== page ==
I’ve Been Seeing a Therapist for Years, So Why Am I Not Getting Better?
The answer: We need to address what’s happening inside the office as well as stigma.
During the creation of the documentary Going Sane I interviewed Cindy Bulik. She is perhaps the most important researcher on anorexia today. She lives between UNC where she is a distinguished Professor of Eating Disorders and Sweden where she is a professor at the Karolinska Institute. Her current research is exploring genetic influences on anorexia and by the end of our interview she asked if my entire family would be willing to give a sample of blood for the study.
She is not the single-minded professor oblivious to social customs that is often portrayed in movies — quite the opposite. She is terribly charismatic and careful in her word placement. If she doesn’t like how she said something, she will try again until she feels she has communicated just what she means. And it is with that charming and careful exactness that she told me the American mental health system was “practically third world.”
If you were there, you would have expect her to pause and reconsider her words — to add a disclaimer. I would not have been surprised if she had retracted the statement entirely. But she did not. She had said just what she wanted to say, and the purpose of this post is to explain what I believe she meant by it.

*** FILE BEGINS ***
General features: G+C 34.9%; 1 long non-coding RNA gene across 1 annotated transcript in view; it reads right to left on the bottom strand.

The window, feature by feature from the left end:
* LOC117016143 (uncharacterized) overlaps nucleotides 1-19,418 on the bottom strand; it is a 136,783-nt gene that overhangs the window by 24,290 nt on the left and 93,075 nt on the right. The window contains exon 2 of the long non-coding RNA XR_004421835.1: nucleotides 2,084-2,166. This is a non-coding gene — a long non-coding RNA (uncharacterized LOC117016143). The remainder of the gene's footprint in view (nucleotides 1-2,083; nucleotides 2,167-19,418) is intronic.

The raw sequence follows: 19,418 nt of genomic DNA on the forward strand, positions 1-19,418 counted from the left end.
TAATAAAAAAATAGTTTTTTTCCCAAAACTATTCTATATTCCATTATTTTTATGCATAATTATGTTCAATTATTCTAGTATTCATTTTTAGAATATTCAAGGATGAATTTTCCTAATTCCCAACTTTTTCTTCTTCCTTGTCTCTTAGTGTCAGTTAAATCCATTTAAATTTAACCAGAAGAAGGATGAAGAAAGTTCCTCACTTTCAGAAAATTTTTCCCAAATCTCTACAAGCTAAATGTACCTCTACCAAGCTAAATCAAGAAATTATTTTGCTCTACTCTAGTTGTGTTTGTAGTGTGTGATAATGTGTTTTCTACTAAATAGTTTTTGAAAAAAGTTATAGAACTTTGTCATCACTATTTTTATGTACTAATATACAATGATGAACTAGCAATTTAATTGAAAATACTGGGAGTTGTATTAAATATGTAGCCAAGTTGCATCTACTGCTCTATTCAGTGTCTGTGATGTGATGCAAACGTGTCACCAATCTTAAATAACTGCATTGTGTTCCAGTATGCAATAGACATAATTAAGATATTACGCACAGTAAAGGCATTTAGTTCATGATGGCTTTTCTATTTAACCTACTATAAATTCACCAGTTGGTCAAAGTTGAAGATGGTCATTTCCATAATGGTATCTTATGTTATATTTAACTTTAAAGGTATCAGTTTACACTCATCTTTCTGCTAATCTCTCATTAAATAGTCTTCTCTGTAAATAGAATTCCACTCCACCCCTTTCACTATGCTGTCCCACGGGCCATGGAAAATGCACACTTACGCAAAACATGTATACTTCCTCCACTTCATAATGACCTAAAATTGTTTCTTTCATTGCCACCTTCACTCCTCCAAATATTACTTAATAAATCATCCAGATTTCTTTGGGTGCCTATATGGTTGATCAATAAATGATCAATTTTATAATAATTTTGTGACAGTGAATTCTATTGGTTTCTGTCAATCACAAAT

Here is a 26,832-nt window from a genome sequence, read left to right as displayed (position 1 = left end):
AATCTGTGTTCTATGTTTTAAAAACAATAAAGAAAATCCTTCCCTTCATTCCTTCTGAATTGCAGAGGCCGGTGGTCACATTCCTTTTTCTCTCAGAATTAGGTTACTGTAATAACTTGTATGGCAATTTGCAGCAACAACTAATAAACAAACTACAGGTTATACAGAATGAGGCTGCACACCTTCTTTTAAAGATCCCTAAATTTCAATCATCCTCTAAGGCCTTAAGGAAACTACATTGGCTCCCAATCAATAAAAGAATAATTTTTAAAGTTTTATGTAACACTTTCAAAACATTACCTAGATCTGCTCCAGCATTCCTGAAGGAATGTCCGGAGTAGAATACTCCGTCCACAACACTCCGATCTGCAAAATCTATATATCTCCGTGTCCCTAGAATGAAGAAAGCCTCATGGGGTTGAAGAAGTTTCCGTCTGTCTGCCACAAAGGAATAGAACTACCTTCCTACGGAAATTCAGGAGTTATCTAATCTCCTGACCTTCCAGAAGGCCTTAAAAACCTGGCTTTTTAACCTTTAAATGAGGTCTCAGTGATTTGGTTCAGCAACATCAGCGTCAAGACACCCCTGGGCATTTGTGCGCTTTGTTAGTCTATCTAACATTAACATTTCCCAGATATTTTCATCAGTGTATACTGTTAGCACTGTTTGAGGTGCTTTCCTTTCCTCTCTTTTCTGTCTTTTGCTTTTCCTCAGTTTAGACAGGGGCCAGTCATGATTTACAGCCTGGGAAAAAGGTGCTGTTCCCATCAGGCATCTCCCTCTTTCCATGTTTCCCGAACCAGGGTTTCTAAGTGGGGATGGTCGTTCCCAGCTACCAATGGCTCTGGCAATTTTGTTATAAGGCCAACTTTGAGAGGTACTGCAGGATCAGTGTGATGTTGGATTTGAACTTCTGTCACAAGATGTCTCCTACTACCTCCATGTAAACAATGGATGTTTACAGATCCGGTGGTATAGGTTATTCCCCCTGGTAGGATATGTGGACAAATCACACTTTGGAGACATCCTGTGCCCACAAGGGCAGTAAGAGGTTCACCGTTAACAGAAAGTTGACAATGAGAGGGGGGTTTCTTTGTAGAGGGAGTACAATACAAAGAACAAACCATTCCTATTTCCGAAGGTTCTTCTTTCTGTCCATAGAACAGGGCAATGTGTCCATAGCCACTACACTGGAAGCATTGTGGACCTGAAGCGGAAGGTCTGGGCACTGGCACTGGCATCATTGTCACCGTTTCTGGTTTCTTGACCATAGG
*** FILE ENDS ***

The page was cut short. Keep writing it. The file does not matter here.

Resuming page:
Attributes of a Third World System
The history of medicine up until the last century is almost entirely the history of placebo. The word placebo comes from Latin and is actually used in the Bible. It means to please as in “I shall please the Lord.” The religious connotations seem particularly appropriate because when we think of third-world healthcare, we think of societies that can’t separate religion from medicine. We think of shaman and witchdoctors. While I believe there is value in religious approaches to healing, it is clear that our medical interventions improved rapidly after our society was willing to put treatments to the test.
But the placebo effect is complicated. It is very hard to know if treatments are doing more for the body than the body can do for itself. The ability to recognize and identify the placebo effect is one of the greatest steps in modern medicine. Conversely, the inability to discriminate is perhaps the basic identifier of a third-world healthcare system.
When we imagine third-world treatments we think of leeches and bloodletting and think of a time very long ago, much longer ago than we should. The placebo effect was not demonstrated until one year before 1800 when John Haygarth tested a treatment for inflammation, headaches, and rheumatism. The treatment had been invented in the United States by a doctor who claimed that metal rods made from a specific alloy would “draw of the noxious electrical fluid that lay at the root of the suffering.”